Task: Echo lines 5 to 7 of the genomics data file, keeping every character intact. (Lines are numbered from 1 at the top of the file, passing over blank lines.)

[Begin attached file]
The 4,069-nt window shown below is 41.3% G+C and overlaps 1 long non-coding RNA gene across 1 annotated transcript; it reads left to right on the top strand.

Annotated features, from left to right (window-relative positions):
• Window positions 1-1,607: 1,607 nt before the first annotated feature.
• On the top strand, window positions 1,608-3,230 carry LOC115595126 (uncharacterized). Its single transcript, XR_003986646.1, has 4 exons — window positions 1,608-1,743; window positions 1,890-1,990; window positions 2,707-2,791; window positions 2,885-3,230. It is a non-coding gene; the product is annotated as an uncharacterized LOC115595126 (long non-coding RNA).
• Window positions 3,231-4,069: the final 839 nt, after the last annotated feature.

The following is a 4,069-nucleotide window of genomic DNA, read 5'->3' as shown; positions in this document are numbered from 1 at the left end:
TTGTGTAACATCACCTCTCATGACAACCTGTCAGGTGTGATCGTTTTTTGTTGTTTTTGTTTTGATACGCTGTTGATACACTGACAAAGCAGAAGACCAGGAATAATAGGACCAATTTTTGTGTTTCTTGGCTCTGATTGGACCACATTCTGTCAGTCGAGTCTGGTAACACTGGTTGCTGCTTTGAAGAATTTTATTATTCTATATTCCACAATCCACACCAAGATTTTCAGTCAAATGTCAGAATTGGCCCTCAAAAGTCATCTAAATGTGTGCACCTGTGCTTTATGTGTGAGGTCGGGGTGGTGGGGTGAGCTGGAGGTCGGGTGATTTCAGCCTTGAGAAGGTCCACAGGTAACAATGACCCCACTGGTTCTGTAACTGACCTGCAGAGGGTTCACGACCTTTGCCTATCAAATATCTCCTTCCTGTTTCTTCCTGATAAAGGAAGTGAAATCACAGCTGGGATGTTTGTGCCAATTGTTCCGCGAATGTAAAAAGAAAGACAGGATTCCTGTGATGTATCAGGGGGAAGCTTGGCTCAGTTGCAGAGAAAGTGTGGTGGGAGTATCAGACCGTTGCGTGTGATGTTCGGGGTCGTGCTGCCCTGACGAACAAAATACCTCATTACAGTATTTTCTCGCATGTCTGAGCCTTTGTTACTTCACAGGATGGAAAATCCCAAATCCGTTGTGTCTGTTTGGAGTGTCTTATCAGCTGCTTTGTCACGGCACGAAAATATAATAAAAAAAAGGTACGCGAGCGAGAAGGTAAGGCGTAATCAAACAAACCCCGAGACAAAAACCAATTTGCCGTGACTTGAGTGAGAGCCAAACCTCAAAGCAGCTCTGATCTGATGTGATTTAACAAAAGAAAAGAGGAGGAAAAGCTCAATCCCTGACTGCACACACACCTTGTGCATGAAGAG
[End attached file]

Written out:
• Window positions 3,231-4,069: the final 839 nt, after the last annotated feature.

The following is a 4,069-nucleotide window of genomic DNA, read 5'->3' as shown; positions in this document are numbered from 1 at the left end:
TTGTGTAACATCACCTCTCATGACAACCTGTCAGGTGTGATCGTTTTTTGTTGTTTTTGTTTTGATACGCTGTTGATACACTGACAAAGCAGAAGACCAGGAATAATAGGACCAATTTTTGTGTTTCTTGGCTCTGATTGGACCACATTCTGTCAGTCGAGTCTGGTAACACTGGTTGCTGCTTTGAAGAATTTTATTATTCTATATTCCACAATCCACACCAAGATTTTCAGTCAAATGTCAGAATTGGCCCTCAAAAGTCATCTAAATGTGTGCACCTGTGCTTTATGTGTGAGGTCGGGGTGGTGGGGTGAGCTGGAGGTCGGGTGATTTCAGCCTTGAGAAGGTCCACAGGTAACAATGACCCCACTGGTTCTGTAACTGACCTGCAGAGGGTTCACGACCTTTGCCTATCAAATATCTCCTTCCTGTTTCTTCCTGATAAAGGAAGTGAAATCACAGCTGGGATGTTTGTGCCAATTGTTCCGCGAATGTAAAAAGAAAGACAGGATTCCTGTGATGTATCAGGGGGAAGCTTGGCTCAGTTGCAGAGAAAGTGTGGTGGGAGTATCAGACCGTTGCGTGTGATGTTCGGGGTCGTGCTGCCCTGACGAACAAAATACCTCATTACAGTATTTTCTCGCATGTCTGAGCCTTTGTTACTTCACAGGATGGAAAATCCCAAATCCGTTGTGTCTGTTTGGAGTGTCTTATCAGCTGCTTTGTCACGGCACGAAAATATAATAAAAAAAAGGTACGCGAGCGAGAAGGTAAGGCGTAATCAAACAAACCCCGAGACAAAAACCAATTTGCCGTGACTTGAGTGAGAGCCAAACCTCAAAGCAGCTCTGATCTGATGTGATTTAACAAAAGAAAAGAGGAGGAAAAGCTCAATCCCTGACTGCACACACACCTTGTGCATGAAGAG